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Defining and Assessing Alternative Medicine Practices

Timothy Gorski, MD
JAMA. 1996;276(3):195-196. doi:10.1001/jama.1996.03540030029017.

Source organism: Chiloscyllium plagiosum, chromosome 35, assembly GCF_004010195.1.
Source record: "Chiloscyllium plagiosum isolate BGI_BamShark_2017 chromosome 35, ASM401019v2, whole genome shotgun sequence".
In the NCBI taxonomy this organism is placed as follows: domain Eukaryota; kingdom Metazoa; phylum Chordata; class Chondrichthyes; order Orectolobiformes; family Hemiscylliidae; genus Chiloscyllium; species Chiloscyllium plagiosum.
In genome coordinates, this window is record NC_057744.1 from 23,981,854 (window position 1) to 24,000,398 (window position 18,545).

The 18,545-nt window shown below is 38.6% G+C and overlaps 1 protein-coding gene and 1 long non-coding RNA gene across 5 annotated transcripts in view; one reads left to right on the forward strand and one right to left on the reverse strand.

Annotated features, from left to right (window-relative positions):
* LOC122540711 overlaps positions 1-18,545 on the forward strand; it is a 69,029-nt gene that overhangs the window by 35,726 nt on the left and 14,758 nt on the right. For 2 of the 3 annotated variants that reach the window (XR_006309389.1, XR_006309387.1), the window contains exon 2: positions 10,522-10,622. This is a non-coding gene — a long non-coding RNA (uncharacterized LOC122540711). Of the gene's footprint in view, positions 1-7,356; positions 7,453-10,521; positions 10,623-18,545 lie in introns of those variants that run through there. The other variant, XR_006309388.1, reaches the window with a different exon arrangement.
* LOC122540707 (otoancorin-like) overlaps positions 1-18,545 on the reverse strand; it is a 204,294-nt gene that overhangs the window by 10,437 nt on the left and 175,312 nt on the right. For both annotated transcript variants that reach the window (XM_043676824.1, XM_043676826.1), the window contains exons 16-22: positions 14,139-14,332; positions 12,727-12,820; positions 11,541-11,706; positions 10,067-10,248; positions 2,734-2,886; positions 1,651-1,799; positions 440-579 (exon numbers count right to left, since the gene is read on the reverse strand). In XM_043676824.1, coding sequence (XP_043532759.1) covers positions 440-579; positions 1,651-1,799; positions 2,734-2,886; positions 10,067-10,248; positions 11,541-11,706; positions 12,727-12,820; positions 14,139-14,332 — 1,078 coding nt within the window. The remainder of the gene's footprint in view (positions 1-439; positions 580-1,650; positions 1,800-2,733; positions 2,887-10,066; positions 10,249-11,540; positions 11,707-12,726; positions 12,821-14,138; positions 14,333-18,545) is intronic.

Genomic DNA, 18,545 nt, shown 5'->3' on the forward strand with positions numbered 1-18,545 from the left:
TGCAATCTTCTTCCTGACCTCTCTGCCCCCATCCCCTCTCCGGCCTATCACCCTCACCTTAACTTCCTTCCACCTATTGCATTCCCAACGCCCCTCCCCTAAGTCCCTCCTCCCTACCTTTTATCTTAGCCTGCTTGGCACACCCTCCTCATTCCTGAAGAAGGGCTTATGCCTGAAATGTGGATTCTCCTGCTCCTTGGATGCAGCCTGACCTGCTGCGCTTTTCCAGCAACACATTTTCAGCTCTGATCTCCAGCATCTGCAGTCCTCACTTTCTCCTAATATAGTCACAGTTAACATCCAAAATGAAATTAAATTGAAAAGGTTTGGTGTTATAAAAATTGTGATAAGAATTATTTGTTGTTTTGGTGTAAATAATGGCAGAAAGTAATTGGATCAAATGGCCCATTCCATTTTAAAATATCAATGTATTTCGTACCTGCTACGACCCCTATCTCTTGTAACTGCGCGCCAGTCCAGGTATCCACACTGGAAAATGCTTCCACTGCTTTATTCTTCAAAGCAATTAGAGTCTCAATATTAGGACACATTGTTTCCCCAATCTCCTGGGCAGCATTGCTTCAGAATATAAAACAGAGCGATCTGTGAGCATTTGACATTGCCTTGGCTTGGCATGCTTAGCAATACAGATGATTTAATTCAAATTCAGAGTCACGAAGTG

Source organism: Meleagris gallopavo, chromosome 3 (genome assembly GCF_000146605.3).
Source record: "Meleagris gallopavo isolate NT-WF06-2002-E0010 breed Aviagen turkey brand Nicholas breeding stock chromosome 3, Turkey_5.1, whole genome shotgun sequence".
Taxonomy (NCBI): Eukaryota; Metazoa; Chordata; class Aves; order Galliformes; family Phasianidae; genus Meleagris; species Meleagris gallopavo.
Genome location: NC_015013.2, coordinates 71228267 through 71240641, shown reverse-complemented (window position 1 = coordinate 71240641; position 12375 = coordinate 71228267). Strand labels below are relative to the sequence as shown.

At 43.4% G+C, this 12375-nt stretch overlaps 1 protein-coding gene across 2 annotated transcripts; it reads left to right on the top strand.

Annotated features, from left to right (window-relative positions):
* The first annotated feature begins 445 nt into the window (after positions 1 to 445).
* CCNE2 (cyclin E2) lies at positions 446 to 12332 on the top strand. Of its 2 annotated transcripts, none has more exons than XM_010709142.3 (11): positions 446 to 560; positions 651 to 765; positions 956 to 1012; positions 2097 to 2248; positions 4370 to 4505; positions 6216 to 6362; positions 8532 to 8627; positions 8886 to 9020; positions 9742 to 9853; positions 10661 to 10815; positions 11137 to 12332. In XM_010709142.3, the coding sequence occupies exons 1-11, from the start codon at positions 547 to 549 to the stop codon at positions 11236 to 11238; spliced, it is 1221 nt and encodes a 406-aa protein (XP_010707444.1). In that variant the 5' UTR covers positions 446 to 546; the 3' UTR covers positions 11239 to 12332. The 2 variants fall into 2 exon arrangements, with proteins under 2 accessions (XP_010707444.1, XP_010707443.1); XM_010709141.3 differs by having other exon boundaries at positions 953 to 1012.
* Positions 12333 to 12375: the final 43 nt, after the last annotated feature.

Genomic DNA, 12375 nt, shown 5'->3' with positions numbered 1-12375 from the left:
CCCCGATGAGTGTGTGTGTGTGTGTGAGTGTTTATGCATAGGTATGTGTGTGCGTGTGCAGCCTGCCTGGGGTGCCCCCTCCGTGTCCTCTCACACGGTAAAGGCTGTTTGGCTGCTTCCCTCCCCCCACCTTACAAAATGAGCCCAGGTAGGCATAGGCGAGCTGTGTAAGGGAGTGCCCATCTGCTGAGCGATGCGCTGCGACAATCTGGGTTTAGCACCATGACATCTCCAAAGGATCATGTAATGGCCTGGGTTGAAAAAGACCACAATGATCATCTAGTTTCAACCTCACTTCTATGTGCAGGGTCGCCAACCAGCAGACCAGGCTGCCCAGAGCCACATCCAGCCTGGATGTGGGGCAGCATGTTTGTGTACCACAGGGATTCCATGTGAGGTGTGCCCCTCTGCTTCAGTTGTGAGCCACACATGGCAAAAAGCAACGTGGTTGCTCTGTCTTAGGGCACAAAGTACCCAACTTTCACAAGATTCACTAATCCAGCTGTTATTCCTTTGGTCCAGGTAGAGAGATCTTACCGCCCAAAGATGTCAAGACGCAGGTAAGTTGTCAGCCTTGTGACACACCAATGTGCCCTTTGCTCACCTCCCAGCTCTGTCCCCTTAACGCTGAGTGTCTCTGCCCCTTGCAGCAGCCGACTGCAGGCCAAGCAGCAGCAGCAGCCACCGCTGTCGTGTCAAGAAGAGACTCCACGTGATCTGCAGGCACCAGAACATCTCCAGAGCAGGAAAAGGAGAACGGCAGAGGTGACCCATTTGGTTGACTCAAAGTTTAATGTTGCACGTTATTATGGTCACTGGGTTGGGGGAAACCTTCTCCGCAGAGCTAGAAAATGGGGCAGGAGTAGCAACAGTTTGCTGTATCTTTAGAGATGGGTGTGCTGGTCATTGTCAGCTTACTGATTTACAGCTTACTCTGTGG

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To the Editor.  —In the Resident Forum calling for resident physicians to look more favorably on "alternative medicine," Dr Dyer1 equates the term with "treatments and practices that have not gained wide acceptance or have not yet had adequate scientific research to be considered standard medical treatment." However, doing so fails to distinguish what is usually meant by alternative medicine from legitimate emerging medical science, which includes, for example, the use of methotrexate to treat ectopic pregnancy. It would be more accurate to say that alternative medicine refers to treatments and practices that are claimed to be safe and effective but remain unproven (or in many cases disproven) or based on unscientific ideas about health and disease (ie, medical quackery).Thus, while spinal manipulation has been shown to have benefits for acute musculoskeletal-related low back pain in adults,2,3 it hardly seems appropriate, much less ethical, to spend scarce


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